### Browse more Topics under Complex Numbers And Quadratic Equations

Similarly, all the numbers that have ‘i’ in them are the imaginary numbers. The number i, is the imaginary unit. 3i, 4i, -i, $$\sqrt[]{-9}$$ etc. are all imaginary numbers. Let us have a general definition of the imaginary or complex numbers.

### Why So Complex!

Let ‘a’ , ‘b’ be two real numbers. Let i = $$\sqrt[]{-1}$$, then any number of the form a + ib is a complex number. The reason to define a complex number in this way is to make a connection between the real numbers and the complex ones. For example, we can write, 2 = 2 + 0.i.  Therefore, every real number can be written in the form of a + ib; where b = 0.

Also if a complex number is such that a = 0, we call it a purely imaginary number. In general, a is known as the “real” part and b is known as the “imaginary” or the complex part of the imaginary number. “Why am I doing this again?” Well, hold on. Let’s recall the equation that we couldn’t quite figure out the solution for i.e. x2 + 1 = 0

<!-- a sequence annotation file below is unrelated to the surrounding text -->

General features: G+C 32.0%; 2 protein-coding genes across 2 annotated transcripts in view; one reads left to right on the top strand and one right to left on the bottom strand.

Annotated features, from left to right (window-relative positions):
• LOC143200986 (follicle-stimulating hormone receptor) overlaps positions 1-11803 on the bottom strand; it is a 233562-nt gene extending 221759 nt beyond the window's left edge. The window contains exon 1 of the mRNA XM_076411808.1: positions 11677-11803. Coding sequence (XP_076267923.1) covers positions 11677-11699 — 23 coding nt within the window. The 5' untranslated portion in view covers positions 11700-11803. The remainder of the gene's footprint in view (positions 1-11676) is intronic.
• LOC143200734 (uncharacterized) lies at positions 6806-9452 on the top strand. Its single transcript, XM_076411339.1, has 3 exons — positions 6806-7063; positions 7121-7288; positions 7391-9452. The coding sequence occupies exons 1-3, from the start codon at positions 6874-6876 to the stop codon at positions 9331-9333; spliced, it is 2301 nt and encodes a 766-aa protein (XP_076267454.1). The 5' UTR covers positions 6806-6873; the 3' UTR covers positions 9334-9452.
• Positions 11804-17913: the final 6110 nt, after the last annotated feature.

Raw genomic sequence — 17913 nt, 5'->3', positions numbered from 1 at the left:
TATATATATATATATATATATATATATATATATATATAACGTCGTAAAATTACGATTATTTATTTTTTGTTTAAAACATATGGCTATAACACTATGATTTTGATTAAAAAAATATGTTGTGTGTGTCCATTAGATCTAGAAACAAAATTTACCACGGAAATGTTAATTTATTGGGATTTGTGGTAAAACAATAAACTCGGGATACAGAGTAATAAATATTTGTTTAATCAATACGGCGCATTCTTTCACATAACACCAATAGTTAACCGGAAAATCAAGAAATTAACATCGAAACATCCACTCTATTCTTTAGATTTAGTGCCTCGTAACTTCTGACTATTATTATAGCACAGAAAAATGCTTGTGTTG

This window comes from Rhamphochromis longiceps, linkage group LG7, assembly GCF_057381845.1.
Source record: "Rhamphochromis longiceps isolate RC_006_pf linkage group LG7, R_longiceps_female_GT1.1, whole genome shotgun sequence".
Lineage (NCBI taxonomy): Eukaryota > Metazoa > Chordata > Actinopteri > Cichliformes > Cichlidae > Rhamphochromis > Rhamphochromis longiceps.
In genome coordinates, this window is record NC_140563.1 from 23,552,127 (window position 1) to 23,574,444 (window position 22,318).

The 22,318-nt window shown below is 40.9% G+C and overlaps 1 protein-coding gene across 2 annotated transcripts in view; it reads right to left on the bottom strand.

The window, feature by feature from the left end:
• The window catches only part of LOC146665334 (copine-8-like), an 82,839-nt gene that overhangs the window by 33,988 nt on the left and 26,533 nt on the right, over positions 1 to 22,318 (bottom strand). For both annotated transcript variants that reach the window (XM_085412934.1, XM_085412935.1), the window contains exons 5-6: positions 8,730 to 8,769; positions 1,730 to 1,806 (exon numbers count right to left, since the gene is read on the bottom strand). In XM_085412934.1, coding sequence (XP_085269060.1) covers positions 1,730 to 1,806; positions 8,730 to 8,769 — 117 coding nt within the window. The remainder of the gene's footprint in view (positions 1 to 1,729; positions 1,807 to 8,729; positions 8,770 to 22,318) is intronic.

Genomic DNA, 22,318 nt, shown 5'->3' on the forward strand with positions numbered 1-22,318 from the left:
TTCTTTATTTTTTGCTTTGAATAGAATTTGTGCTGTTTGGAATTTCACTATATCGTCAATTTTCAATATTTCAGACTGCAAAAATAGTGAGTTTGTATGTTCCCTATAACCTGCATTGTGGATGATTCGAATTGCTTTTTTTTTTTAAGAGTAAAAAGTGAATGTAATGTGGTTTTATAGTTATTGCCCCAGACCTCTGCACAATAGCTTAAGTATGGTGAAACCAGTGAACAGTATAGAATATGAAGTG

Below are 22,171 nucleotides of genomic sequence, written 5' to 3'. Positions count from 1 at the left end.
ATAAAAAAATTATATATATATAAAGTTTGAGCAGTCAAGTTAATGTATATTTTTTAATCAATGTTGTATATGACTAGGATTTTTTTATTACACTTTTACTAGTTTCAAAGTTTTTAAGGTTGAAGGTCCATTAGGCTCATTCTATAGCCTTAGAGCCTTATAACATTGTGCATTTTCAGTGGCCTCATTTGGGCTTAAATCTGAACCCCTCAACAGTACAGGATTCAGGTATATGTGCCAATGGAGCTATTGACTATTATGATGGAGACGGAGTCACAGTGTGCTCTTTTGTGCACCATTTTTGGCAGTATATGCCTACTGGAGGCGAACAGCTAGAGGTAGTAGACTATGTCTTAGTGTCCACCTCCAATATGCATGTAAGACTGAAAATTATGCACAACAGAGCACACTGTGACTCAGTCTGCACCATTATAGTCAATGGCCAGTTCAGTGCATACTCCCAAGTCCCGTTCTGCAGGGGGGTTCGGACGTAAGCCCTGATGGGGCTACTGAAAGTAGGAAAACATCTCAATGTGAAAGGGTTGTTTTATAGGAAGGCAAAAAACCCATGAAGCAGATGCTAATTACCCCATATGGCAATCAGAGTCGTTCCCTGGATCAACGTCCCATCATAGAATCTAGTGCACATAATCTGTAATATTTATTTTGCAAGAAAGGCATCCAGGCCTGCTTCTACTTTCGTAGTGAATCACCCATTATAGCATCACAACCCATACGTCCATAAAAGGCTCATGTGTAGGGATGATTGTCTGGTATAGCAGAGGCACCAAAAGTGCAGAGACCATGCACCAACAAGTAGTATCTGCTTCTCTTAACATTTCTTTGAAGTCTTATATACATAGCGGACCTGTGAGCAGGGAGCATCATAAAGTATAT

Hence, x = ± $$\sqrt[]{-1}$$ or x = ± i. Substituting for x, in the equation we have (i)2 + 1 = 0

i2 = ± [ $$\sqrt[]{-1}$$ ]2 = -1, using the above equation we have, (-1) + 1 = 0 satisfies the equation. Substitution of -i also gives the same results. So there you go, now you can solve equations that you would have rather just left alone. To sum up, all the numbers of the form a +ib, where a and b are real and i = $$\sqrt[]{-1}$$ , are called imaginary numbers. We usually denote an imaginary number by ‘z’.